Osmoreceptors detect changes in the osmotic pressure of the blood in the hypothalamus. These changes are then relayed to the control centre in the hypothalamus. If the blood is too concentrated, the osmoreceptors detect this, and the hypothalamus responds by stimulating thirst and increasing the release of the antidiuretic hormone (ADH). ADH is an endocrine hormone (a messenger that is released straight into the bloodstream) that targets the kidneys and increases water reabsorption from the urine. If the blood is detected to be too diluted, the hypothalamus decreases ADH release, allowing more water to be excreted in the urine.

    This mechanism is controlled by negative feedback. As soon as the osmotic pressure in the blood is restored to its optimum value, the response from the hypothalamus returns to its baseline value as well. This process allows the osmolality of the blood to be maintained at a relatively constant value.

    Osmoregulation regulation of body water levels by negative feedback driven by the antidiuretic hormone adh StudySmarterFig. 3 - Regulation of body water levels by negative feedback driven by the antidiuretic hormone (ADH)

    Structure and role of kidneys

    Mammals have two kidneys located in the rear of the abdominal cavity on either side of the spinal cord. Kidneys are essential organs that have four main functions:

    1. Osmoregulation: Regulating water content of the blood.
    2. Excretion: Kidneys excrete metabolic waste products, such as urea, as well as substances that are in excesses in the body, such as sodium or potassium ions.
    3. pH regulation: By controlling the excretion and reabsorption of bicarbonate, kidneys regulate the blood pH.
    4. Endocrine secretion: Kidneys are also endocrine glands. They release erythropoietin (EPO) hormone, which acts on the bone marrow and increases the number of red blood cells.

    Structure of kidneys

    The kidney comprises several structures, as seen in the schematic diagram below.

    osmoregulation Anatomy of the kidney and the structures within it cortex medulla renal pyramids studysmarterFig. 4 - Anatomy of the kidney and the structures within it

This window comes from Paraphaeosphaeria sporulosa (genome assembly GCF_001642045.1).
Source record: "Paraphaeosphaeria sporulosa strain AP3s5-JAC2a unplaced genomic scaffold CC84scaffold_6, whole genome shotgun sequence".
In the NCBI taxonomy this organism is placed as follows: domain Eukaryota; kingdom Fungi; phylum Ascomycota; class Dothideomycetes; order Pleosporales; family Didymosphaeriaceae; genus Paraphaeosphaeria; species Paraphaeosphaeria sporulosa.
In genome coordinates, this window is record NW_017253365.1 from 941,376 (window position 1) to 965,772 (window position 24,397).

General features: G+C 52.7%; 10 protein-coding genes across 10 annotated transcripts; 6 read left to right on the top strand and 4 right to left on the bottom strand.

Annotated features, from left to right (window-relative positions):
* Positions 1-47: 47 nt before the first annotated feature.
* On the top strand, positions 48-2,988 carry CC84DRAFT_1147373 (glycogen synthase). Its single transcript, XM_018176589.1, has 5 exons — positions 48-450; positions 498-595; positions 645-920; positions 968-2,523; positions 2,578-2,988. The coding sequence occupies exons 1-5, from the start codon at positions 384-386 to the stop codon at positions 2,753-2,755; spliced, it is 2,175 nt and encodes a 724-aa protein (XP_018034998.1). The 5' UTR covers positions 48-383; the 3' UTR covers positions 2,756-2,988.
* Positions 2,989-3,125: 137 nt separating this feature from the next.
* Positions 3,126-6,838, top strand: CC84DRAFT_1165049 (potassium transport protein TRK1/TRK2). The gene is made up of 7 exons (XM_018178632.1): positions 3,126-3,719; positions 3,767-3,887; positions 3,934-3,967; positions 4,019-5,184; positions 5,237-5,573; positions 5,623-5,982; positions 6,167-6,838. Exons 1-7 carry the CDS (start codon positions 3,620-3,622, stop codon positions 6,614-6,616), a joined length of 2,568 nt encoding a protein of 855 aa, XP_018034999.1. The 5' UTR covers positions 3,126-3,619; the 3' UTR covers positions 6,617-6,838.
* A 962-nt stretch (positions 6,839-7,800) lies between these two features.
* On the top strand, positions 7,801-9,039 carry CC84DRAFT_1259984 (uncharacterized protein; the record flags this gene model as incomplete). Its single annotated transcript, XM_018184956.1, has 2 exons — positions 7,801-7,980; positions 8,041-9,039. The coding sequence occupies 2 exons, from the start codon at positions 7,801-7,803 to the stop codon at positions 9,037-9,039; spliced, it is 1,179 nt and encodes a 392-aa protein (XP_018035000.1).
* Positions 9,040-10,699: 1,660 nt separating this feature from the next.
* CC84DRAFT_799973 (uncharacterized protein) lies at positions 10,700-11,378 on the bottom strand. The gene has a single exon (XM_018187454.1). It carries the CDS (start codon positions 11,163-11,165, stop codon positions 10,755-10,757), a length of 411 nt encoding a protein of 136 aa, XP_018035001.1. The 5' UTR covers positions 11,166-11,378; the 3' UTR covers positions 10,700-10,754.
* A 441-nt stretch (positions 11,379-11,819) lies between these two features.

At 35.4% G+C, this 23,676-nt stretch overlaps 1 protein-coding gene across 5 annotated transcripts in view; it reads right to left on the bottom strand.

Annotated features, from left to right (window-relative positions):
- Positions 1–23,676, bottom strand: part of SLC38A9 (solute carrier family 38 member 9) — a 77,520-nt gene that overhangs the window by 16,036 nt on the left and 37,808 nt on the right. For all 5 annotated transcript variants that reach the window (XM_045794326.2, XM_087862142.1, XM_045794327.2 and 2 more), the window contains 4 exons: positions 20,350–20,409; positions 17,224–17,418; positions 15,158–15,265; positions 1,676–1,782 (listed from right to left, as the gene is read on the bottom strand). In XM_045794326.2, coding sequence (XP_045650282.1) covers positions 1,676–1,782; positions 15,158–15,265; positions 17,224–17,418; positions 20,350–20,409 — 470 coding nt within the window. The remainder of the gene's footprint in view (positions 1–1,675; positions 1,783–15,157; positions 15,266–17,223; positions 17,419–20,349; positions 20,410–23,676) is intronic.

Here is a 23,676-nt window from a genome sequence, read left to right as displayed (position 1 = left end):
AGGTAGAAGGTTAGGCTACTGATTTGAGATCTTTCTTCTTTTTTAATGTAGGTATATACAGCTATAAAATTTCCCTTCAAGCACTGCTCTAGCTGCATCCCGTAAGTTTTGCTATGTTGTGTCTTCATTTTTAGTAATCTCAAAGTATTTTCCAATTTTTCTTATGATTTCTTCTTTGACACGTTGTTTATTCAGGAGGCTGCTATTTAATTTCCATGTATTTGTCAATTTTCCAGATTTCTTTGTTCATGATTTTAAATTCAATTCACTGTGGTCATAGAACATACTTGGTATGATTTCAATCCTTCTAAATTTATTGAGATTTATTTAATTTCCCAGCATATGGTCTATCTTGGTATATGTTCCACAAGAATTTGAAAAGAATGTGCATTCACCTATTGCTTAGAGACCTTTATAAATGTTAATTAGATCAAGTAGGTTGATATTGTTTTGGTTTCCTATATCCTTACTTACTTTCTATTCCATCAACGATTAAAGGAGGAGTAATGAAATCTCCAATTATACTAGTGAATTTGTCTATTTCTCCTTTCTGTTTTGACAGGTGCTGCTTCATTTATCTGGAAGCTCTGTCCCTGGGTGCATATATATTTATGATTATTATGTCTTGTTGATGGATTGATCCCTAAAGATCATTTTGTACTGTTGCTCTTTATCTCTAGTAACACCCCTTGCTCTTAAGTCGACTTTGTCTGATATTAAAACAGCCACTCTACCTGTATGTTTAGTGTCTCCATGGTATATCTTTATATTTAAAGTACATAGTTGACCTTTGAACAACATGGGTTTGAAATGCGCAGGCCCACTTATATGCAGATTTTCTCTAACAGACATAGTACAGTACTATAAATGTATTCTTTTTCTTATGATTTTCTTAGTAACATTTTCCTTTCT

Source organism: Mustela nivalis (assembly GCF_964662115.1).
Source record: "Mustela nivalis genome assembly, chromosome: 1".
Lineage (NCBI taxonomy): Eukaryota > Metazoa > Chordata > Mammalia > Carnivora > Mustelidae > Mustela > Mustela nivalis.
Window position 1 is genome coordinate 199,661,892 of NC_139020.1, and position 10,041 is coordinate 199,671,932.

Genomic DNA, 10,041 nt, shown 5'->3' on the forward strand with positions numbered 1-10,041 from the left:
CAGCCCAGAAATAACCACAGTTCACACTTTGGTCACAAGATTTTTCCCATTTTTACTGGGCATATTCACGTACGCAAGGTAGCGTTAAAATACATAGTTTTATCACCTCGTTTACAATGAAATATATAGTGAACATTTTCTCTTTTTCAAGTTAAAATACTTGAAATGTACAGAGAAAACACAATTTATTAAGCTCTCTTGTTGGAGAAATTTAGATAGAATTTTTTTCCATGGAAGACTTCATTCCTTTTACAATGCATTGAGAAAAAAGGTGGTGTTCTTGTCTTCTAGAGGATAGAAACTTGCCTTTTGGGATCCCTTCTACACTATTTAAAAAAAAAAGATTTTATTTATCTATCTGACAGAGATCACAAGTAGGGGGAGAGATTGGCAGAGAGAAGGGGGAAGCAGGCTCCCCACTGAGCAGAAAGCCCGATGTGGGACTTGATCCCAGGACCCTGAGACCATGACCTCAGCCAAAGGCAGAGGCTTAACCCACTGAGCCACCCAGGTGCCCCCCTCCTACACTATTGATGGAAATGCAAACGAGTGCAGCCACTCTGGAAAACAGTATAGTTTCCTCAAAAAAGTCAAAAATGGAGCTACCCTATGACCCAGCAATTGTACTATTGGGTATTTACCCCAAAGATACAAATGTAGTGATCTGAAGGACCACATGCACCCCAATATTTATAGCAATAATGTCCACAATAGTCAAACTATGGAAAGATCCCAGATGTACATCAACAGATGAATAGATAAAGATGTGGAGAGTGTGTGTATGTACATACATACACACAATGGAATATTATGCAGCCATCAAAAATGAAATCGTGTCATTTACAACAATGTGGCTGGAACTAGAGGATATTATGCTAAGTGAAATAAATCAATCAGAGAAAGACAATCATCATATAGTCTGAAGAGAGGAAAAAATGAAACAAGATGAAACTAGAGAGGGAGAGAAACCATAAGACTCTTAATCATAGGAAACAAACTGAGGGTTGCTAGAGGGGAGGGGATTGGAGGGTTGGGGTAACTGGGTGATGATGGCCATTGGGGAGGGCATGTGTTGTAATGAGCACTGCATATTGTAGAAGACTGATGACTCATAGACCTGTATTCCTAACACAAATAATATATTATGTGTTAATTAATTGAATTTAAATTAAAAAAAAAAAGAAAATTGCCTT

These structures and their descriptions are summarised in the table below.

    Table 1. Structures of the kidney.


    • Red - An artery with oxygenated blood
    • Blue - A vein with deoxygenated blood
    • Yellow - Other structures



    Fibrous capsule

    A protective membrane that surrounds the kidney.


    The light-coloured outer region of the kidney. The cortex is made of the Bowman’s capsules, convoluted tubules, and blood vessels.


    The darker coloured inner region of the kidney is the shape of multiple pyramids. The medulla consists of loops of Henle, collecting ducts and blood vessels.

    Renal pelvis

    A funnel-shaped cavity where the collecting ducts end into. The urine collects here before entering the ureter.


    A urinary tube that carries the urine from the kidney to the bladder.

    Renal artery

    The renal artery is a direct branch of the abdominal aorta. It supplies the kidney with oxygenated blood.

    Renal vein

    The renal vein returns blood from the kidney and drains directly into the inferior vena cava.

    The nephron: definition and structure

    The nephron is the functional unit of the kidney. It consists of a 14 mm tube with a narrow radius closed at both ends. The nephron consists of different regions, each with different functions. These structures include:

    • The Bowman’s capsule: The beginning of the nephron is surrounded by a dense network of blood capillaries called the glomerulus. The inner layer of Bowman’s capsule is lined with specialised cells called podocytes which prevent the passage of large particles such as cells from the blood into the nephron.
    • Proximal convoluted tubule: The continuation of the nephron from the Bowman’s capsule. This region contains highly twisted tubules that are surrounded by blood capillaries. Furthermore, the epithelial cells lining the proximal convoluted tubules have microvilli to enhance the reabsorption of substances from the filtrate.